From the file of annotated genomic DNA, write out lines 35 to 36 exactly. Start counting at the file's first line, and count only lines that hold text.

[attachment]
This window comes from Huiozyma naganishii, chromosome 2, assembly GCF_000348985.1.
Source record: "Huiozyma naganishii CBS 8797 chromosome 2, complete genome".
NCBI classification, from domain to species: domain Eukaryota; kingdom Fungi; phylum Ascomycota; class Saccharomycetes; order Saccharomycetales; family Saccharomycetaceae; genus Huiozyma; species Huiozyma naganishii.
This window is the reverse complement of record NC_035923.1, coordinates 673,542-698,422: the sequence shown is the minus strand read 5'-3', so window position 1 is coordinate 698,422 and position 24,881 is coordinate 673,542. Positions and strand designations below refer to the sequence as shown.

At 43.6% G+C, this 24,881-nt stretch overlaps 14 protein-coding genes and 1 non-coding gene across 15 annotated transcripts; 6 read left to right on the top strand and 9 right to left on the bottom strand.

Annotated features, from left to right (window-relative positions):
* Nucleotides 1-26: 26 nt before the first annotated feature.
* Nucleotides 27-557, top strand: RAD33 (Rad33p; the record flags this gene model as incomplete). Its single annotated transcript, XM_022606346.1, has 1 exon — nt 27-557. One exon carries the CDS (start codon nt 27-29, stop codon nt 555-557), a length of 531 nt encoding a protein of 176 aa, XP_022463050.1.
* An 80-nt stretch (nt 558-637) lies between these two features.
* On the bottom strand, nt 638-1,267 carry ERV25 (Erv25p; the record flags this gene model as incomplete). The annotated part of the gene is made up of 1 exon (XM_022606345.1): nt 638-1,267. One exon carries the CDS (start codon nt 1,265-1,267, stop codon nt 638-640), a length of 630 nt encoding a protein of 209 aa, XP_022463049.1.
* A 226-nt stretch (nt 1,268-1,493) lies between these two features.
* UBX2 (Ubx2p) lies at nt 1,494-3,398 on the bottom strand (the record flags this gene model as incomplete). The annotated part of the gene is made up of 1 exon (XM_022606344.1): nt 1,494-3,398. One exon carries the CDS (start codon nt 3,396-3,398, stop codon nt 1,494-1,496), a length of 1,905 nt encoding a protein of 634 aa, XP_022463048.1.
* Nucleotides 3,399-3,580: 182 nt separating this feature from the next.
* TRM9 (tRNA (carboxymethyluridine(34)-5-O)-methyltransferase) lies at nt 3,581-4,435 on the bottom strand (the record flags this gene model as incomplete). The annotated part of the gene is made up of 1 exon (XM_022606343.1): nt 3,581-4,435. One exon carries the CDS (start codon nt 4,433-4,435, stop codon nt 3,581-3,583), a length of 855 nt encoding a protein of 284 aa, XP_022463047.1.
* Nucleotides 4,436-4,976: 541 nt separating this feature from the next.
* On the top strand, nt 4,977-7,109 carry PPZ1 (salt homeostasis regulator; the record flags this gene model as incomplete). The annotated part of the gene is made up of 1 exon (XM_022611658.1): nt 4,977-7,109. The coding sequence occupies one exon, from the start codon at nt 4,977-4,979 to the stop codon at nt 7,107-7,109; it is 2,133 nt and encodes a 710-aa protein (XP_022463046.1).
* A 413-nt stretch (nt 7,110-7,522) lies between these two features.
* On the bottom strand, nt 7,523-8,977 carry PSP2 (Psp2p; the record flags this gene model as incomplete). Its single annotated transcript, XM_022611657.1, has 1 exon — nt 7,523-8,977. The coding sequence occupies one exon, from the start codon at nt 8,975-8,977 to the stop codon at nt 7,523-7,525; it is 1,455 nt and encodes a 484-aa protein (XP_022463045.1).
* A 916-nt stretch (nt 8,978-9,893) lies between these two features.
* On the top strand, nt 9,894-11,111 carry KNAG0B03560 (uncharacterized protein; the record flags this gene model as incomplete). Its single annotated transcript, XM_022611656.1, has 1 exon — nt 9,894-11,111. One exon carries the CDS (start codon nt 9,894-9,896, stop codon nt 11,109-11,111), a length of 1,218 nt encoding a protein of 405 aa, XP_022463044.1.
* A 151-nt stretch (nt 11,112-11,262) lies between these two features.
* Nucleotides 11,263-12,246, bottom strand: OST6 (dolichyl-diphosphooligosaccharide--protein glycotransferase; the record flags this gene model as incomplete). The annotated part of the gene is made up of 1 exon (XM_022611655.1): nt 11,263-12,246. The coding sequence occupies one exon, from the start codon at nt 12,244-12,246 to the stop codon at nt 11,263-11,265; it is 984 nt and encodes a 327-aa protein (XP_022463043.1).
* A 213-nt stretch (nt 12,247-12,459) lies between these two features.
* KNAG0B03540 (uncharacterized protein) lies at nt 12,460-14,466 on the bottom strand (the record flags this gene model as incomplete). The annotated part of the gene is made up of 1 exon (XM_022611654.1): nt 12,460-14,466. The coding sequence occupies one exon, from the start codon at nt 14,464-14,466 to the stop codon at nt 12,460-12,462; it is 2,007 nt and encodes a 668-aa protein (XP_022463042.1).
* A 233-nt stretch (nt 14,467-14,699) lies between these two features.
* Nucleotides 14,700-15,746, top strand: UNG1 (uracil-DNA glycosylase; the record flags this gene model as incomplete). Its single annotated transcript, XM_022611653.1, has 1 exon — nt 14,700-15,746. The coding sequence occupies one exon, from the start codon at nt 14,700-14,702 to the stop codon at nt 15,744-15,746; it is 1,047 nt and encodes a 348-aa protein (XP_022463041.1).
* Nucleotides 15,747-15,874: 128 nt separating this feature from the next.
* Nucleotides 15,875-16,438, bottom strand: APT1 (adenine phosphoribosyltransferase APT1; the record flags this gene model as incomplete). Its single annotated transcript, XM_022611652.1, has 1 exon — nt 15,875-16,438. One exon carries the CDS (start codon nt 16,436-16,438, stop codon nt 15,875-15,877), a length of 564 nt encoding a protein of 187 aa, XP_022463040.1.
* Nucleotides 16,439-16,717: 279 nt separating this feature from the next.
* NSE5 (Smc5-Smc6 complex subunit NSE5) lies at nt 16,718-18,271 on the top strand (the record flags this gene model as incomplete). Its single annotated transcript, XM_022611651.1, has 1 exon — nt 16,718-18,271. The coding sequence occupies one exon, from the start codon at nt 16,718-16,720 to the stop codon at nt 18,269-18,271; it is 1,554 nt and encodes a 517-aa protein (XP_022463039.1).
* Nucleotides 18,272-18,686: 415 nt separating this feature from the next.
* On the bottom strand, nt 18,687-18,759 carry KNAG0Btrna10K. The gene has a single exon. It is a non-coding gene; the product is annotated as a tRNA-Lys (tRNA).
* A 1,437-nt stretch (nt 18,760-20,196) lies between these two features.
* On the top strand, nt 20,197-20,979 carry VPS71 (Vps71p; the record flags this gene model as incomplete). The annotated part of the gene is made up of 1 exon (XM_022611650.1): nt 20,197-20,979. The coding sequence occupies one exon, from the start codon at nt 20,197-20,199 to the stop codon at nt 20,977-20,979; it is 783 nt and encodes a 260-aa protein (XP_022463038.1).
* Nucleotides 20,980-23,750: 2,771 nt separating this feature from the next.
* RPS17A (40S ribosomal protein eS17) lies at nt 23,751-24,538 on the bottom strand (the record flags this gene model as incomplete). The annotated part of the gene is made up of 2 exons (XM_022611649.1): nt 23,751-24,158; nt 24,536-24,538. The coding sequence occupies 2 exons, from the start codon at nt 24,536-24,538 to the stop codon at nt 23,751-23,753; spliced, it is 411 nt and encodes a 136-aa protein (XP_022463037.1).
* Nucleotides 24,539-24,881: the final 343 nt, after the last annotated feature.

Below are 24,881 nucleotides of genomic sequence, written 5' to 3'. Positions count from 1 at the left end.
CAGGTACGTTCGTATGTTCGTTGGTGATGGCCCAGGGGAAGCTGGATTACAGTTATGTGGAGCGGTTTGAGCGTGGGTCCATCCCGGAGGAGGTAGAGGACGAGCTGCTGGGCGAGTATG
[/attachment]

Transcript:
* Nucleotides 20,980-23,750: 2,771 nt separating this feature from the next.
* RPS17A (40S ribosomal protein eS17) lies at nt 23,751-24,538 on the bottom strand (the record flags this gene model as incomplete). The annotated part of the gene is made up of 2 exons (XM_022611649.1): nt 23,751-24,158; nt 24,536-24,538. The coding sequence occupies 2 exons, from the start codon at nt 24,536-24,538 to the stop codon at nt 23,751-23,753; spliced, it is 411 nt and encodes a 136-aa protein (XP_022463037.1).